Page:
Posted on 09/02/2020

#Environment #Austria

Vienna to give free concert and museum tickets to public transport users

In a bid to cut harmful carbon emissions and boost public transportation, Vienna will reward car-free travel with free admission to cultural venues across the city.

Vienna to give concert and museum tickets to public transport users

Vienna to give concert and museum tickets to public transport users

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Leave your car at home and we'll give you free tickets to museums and concerts across the city. That's the offer that Vienna is proposing to those who opt to travel on foot, bike or public transport instead.

On Monday, the Austrian capital announced the launch of a new app that will track users' mode of transport and calculate the CO2 saved compared to driving.

Once the user has stored up 20 kilograms of CO2 savings - possible with about two weeks of car-free commuting - they'll be awarded one "culture token". These tokens show up as a QR code on the app and can be exchanged for free admission into four participating cultural venues across the city: a museum, an art exhibition space, a theatre and a concert hall.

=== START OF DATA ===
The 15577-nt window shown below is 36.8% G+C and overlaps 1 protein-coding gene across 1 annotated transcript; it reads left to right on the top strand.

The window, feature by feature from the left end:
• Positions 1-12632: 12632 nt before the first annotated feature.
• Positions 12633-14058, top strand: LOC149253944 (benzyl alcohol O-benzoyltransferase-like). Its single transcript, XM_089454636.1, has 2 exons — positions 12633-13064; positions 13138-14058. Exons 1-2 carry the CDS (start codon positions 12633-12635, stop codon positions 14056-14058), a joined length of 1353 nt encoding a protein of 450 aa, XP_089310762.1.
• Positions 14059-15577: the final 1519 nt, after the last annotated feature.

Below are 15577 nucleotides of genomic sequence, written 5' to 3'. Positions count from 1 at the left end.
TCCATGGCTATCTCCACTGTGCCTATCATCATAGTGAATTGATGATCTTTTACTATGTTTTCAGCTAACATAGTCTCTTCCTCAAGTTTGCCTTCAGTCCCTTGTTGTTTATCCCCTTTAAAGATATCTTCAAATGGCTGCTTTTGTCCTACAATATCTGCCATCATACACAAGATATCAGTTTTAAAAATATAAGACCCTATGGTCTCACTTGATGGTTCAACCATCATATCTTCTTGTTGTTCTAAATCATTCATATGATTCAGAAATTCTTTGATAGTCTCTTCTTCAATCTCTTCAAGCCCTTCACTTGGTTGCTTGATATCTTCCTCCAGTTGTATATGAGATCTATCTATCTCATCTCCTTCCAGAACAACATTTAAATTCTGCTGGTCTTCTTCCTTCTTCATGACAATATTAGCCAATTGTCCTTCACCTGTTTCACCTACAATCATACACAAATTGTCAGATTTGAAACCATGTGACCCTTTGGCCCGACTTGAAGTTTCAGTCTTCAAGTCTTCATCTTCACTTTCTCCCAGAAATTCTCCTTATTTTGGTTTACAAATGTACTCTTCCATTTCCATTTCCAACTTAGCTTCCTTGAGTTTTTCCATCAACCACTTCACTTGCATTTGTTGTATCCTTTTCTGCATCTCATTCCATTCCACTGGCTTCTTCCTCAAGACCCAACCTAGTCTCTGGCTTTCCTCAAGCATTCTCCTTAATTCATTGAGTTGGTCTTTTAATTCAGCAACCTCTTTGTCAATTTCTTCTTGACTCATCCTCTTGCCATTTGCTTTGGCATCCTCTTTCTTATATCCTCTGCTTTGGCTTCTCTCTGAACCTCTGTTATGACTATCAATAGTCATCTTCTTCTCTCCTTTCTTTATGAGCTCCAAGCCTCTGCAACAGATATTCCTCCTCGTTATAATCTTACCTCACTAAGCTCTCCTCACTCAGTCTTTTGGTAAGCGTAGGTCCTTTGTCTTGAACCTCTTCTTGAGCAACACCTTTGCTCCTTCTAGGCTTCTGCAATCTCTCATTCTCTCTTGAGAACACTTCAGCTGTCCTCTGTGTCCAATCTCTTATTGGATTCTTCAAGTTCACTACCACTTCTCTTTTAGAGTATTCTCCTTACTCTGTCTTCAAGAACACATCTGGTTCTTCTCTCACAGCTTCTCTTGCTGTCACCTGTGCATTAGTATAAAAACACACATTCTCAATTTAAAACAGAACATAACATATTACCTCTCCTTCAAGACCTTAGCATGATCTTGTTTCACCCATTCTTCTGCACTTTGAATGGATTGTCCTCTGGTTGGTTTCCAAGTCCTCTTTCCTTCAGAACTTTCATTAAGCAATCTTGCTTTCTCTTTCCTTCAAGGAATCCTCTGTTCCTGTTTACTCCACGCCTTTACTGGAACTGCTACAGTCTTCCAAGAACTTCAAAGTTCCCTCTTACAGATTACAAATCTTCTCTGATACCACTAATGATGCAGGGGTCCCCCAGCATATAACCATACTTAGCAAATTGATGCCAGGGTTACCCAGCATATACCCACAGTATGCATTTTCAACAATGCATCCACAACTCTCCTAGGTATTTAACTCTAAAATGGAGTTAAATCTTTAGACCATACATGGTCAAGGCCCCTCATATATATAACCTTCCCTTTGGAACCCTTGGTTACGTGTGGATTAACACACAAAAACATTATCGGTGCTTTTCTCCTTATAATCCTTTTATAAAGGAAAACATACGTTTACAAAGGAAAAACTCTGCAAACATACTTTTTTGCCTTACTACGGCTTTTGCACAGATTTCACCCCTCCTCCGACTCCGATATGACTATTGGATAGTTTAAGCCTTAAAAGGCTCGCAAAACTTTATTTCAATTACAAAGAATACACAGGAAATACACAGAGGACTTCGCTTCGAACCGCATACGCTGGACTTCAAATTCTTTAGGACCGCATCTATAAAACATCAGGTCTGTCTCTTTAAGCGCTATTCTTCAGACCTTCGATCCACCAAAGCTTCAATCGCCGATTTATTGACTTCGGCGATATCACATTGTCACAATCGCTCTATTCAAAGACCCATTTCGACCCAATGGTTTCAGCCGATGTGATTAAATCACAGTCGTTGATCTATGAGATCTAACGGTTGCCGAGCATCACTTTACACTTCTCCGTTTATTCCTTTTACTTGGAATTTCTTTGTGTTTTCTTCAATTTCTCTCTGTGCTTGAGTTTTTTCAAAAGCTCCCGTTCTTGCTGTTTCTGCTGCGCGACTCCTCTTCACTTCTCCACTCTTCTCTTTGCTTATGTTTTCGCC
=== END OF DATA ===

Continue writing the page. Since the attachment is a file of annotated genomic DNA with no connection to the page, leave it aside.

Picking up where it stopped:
There is no limit to the number of tokens that can be earned with the scheme but a user can only hold a maximum of five tokens at a time.

"We want to reward CO2 reduction with a cultural experience," Vienna city council member Peter Hanke told Austrian press in regards to the program.

Initially the app will be trialled by just 1,000 users for six months starting on 26 February. If successful, the scheme will be rolled out across the capital in the autumn with many other museums and cultural venues in the city already expressing interest in taking part.

Vienna isn't the first city to launch such a scheme

Vienna isn't the first city to launch such a scheme

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Vienna is not alone in promoting sustainable travel.

The city of Surabaya in Indonesia, a nation that is the world's second-biggest marine polluter, has reduced its levels of plastic waste by offering bus tickets in exchange for trash. 16,000 passengers each week now trade in their plastic waste for free travel.

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